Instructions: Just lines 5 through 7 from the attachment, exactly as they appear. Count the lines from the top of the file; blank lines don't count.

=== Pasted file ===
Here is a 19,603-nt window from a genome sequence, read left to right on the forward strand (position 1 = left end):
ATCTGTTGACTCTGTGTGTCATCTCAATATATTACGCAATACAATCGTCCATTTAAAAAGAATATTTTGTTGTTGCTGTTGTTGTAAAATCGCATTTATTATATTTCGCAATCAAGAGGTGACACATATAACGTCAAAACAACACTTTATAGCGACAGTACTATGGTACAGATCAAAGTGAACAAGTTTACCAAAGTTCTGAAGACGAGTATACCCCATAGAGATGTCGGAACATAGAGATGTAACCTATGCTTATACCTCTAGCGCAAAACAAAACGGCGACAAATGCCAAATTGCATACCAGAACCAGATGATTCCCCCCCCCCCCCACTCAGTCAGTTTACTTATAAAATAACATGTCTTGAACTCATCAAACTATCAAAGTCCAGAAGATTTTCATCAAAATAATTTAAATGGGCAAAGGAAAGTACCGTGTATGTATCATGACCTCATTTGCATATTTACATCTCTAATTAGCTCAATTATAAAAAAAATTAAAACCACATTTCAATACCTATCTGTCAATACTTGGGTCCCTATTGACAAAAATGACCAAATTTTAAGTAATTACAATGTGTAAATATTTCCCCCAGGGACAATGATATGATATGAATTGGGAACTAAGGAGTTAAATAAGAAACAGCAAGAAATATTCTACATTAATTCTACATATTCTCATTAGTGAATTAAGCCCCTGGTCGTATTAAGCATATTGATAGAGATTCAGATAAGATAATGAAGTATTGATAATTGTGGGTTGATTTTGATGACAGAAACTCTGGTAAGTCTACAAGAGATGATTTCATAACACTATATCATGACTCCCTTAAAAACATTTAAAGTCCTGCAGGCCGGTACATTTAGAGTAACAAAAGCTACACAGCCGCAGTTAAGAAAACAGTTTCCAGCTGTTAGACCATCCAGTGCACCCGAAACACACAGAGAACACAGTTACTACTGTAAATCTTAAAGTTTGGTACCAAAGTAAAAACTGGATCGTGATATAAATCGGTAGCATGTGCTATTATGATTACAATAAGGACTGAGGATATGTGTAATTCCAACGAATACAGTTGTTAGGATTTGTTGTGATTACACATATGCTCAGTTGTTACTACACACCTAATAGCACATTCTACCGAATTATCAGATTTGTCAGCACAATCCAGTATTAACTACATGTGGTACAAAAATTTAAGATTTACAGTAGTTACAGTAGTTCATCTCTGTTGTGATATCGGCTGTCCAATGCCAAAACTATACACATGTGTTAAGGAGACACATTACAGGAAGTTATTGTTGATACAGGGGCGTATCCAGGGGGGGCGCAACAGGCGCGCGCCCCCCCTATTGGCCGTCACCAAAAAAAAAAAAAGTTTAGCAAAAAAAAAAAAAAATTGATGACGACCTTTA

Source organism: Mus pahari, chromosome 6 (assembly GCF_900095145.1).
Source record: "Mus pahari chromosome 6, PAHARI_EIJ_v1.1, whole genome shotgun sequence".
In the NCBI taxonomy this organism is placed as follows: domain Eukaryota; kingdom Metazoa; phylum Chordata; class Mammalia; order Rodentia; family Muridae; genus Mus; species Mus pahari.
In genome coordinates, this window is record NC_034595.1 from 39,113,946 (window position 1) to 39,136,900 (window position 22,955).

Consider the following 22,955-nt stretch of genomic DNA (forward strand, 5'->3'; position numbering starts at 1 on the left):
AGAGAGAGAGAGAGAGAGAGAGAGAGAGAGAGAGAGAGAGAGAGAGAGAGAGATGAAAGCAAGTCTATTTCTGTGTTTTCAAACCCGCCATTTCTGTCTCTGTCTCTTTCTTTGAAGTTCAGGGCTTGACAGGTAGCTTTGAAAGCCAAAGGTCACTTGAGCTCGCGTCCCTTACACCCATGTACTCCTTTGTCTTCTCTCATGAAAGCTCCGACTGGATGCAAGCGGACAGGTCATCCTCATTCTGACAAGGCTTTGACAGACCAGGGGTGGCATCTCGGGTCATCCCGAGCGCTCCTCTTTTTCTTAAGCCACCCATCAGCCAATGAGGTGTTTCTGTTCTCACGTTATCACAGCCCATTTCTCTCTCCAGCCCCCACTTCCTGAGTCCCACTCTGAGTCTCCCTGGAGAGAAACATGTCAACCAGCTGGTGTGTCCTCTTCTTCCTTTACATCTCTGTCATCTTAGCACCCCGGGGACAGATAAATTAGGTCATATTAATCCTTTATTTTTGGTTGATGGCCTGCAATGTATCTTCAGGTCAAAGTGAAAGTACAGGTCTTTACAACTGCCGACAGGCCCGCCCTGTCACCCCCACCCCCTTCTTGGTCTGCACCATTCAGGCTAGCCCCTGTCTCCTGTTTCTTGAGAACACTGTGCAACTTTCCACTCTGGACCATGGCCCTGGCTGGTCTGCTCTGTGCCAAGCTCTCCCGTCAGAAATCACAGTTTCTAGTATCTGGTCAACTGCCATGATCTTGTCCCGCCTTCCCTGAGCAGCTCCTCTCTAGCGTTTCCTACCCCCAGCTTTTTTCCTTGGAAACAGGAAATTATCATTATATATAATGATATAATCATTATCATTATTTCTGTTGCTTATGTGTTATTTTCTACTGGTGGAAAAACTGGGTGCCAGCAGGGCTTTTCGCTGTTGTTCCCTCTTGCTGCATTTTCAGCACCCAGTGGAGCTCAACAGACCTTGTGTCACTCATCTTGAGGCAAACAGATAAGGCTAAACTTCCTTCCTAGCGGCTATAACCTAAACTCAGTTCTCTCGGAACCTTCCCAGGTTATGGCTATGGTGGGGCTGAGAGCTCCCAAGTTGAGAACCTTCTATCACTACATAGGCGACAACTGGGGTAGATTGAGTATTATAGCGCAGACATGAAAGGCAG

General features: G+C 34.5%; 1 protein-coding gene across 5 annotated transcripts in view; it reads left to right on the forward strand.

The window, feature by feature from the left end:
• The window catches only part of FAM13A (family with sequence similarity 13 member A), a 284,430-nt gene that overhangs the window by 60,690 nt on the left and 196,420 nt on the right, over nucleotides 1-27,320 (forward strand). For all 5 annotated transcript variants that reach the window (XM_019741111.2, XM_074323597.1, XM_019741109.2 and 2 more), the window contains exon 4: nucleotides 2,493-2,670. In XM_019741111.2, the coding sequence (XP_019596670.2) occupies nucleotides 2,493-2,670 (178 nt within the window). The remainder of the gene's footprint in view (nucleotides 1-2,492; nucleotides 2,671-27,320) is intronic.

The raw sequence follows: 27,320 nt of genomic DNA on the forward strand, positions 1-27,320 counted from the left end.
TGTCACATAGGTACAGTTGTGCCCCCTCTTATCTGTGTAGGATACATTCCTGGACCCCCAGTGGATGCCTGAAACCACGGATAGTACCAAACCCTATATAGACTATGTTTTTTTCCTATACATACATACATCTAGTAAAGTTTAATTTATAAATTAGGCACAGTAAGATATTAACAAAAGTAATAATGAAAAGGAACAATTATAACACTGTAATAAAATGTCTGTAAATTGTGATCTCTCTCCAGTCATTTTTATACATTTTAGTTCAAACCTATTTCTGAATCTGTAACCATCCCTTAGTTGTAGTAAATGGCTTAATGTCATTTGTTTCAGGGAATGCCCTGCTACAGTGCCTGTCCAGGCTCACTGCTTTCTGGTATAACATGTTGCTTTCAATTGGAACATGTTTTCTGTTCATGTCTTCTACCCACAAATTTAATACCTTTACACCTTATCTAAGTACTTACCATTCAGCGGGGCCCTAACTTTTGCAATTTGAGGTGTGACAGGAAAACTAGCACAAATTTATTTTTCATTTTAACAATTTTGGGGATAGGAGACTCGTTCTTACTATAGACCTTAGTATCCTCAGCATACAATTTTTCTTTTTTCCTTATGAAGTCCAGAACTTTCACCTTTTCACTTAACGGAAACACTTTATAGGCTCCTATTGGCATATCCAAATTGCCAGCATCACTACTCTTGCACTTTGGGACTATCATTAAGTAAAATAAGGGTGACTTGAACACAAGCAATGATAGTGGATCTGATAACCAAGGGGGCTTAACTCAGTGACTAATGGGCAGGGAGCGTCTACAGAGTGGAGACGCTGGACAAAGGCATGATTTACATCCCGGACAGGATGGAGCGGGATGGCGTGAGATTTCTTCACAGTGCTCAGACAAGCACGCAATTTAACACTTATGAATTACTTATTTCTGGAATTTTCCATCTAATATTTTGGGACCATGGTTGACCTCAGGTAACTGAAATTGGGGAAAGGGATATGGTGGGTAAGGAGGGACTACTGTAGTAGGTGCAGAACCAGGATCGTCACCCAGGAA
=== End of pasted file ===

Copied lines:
In the NCBI taxonomy this organism is placed as follows: domain Eukaryota; kingdom Metazoa; phylum Chordata; class Mammalia; order Rodentia; family Muridae; genus Mus; species Mus pahari.
In genome coordinates, this window is record NC_034595.1 from 39,113,946 (window position 1) to 39,136,900 (window position 22,955).

Consider the following 22,955-nt stretch of genomic DNA (forward strand, 5'->3'; position numbering starts at 1 on the left):